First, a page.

250 Groups Call on EPA to Ban Endocrine-Disrupting Atrazine
A diverse coalition of more than 250 conservation, public-health and sustainable farming groups sent a letter today asking the U.S. Environmental Protection Agency (EPA) to ban atrazine, a toxic pesticide that threatens wildlife and people across the country.
“We need to get this dangerous pesticide out of our water supply before it does any more damage,” said Collette Adkins Giese, a Center for Biological Diversity biologist and lawyer who works to save imperiled amphibians and reptiles.
“It’s pretty obvious that a pesticide that chemically castrates male frogs is highly suspect for people too, as well as bad for other wildlife," Giese continues. "It certainly shouldn’t be showing up in our drinking water.”
Although the pesticide is banned in the European Union, up to 80 million pounds of it are used in the U.S. each year, contaminating ground, surface and drinking water. Atrazine, or its primary degradate, was found in approximately 75 percent of stream water and about 40 percent of all groundwater samples from agricultural areas tested in an extensive U.S. Geological Survey study.
Amphibians are particularly vulnerable to pesticide impacts because they live in waterways where their permeable skins absorb contaminants from agricultural runoff. Dr. Tyrone Hayes at the University of California has shown that atrazine chemically castrates and feminizes male frogs at concentrations lower than the level allowed in drinking water by the EPA.
In people, atrazine exposure may be linked to increased risks of thyroid cancer, reproductive harm and birth defects. For example, a recent study showed that children of mothers exposed to atrazine had an increased risk of a birth defect called choanal atresia, a narrowing or blockage of the back of the nasal canal that can be life-threatening in newborn infants.
“With about 250 groups and thousands of people across the U.S. calling for a ban on atrazine, we hope the EPA will finally take a stand against the powerful pesticide lobby,” said Adkins Giese. “Atrazine poses an unreasonable, unnecessary risk to our health and the environment, and the EPA needs to ban it—now.”
Today’s coalition letter calls upon the EPA to ban atrazine due to “widespread exposure and unreasonable risks to human health and the environment.” The agency received today’s letter, and thousands of comments calling for an atrazine ban, during the public comment period opened for the agency’s “registration review” of the chemical. The EPA also received technical comments on the need to protect endangered species from the dangers of atrazine.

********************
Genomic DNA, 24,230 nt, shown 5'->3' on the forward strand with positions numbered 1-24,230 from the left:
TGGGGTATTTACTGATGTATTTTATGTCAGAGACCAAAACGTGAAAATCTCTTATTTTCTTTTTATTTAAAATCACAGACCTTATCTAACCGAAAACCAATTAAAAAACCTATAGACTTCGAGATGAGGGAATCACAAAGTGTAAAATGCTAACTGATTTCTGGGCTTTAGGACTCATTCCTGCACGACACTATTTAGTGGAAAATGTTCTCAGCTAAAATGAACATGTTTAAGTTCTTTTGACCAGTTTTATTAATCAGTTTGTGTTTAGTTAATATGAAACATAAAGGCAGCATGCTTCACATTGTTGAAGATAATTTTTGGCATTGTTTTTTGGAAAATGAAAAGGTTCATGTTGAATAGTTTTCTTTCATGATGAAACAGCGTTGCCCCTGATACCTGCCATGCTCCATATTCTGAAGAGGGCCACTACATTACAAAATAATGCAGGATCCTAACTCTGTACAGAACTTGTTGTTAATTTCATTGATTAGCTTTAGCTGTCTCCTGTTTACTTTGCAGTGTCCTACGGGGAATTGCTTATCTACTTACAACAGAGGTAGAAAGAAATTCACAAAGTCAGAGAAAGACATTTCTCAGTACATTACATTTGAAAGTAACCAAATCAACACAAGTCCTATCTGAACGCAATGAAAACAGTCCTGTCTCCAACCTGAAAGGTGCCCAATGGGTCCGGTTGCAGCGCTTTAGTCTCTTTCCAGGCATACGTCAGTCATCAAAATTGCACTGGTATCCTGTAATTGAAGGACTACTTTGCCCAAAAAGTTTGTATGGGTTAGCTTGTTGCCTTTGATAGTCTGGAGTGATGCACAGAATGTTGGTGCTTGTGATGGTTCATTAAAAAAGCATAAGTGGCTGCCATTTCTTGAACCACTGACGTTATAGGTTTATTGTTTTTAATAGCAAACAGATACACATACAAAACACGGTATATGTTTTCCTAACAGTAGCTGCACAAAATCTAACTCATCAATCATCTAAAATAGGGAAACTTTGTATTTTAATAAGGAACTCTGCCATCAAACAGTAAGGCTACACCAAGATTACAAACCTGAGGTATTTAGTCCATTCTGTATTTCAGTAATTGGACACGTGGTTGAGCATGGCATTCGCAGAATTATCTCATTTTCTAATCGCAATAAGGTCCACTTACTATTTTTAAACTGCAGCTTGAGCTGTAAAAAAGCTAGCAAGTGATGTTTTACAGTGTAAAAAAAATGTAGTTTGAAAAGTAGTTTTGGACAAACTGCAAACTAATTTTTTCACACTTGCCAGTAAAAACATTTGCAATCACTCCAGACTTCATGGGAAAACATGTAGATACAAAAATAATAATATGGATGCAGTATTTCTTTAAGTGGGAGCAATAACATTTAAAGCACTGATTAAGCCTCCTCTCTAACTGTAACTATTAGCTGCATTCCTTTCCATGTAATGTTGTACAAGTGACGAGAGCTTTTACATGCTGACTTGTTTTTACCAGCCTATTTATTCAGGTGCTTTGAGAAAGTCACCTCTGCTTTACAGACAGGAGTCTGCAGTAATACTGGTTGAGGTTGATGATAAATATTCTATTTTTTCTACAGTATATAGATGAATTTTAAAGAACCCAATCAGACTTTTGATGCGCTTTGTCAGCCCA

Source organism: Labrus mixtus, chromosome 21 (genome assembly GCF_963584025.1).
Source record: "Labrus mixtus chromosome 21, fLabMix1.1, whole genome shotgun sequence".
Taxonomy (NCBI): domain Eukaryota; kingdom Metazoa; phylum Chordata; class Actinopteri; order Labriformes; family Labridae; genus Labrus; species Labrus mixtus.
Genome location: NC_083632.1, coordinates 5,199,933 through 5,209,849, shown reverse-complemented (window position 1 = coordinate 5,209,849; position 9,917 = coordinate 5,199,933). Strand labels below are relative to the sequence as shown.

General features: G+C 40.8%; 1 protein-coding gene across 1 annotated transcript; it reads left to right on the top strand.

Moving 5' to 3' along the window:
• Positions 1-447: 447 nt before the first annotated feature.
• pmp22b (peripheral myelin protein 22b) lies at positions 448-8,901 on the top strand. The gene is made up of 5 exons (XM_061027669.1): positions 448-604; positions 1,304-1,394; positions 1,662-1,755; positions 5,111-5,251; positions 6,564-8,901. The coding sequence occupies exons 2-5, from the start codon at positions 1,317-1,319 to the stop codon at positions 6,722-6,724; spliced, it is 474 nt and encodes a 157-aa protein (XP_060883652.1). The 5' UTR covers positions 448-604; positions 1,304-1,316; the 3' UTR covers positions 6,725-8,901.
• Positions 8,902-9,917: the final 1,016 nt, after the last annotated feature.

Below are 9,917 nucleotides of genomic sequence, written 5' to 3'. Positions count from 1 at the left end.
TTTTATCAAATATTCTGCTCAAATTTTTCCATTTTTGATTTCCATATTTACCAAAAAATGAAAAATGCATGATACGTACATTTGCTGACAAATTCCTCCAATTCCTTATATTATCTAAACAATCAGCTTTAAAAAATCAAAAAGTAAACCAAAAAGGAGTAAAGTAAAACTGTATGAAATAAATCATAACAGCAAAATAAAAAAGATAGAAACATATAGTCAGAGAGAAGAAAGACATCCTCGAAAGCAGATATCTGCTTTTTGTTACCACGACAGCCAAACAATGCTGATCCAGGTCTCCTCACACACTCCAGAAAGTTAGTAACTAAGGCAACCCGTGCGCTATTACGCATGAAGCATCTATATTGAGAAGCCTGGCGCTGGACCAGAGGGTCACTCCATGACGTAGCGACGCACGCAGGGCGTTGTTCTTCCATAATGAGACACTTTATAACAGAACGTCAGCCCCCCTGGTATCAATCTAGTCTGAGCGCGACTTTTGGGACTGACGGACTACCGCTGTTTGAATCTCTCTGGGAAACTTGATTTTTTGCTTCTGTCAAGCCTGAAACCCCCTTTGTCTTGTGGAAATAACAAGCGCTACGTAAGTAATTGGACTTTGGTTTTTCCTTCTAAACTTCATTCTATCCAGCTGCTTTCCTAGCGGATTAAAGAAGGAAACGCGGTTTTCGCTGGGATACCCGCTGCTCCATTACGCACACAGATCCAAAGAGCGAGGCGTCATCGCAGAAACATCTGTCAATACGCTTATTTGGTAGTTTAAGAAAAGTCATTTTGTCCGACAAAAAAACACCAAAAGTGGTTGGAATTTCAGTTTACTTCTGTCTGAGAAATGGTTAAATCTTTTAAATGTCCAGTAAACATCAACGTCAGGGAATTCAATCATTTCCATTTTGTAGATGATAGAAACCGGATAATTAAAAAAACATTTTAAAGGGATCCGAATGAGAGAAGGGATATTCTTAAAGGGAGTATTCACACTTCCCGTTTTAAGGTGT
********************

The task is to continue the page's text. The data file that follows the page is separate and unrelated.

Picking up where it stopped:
Visit EcoWatch’s HEALTH page for more related news on this topic.
A coalition of conservation groups and others announced Thursday that a historic number of comments and petitions of support have been submitted to the U.S. Department of the Interior in support of Bears Ears National Monument. Despite the entirely inadequate 15-day comment period ending on May 26, more than 685,000 comments in support of Bears Ears National Monument have been collected.
By Lena Moffitt
An oil tanker in Mead, Colorado exploded, killing one and injuring three on Thursday. Authorities are continuing to investigate the cause of the explosion.
In an unusual procedural move, the American Petroleum Institute (API) and American Fuel & Petrochemical Manufacturers filed motions Thursday requesting the court's permission to withdraw from the Juliana v. US climate lawsuit, brought by 21 young people. The associations are following the lead of the National Association of Manufacturers, who filed a similar motion to withdraw on May 22.
Twenty-two GOP senators sent a letter Thursday urging Donald Trump to pull out of the Paris agreement. They argued remaining in the deal could "upend" the administration's ability "to fulfill its goal of rescinding the Clean Power Plan."
By Cheryl Johncox
The Federal Energy Regulatory Commission (FERC) rejected on Thursday Energy Transfer Partners' request to resume horizontal directional drilling at two sites for its Rover fracked gas pipeline. This rejection comes after numerous leaks into Ohio's wetlands, and Clean Air and Clean Water act violations. FERC has halted the process at only eight locations of the 32 where drilling is taking place under Ohio's wetlands and streams.
By Nadia Prupis
A majority of people in eight countries say they are ready to change their lifestyles if it would prevent climate catastrophe, a survey on global threats released Wednesday found.
Bill Maher is sick of billionaires' obsession with Mars, more like "Mars-a-Lago," he said.
In a new animation produced by ATTN:, the popular talk show host of Real Time, discusses the perils of our planet, including how "climate change is killing us."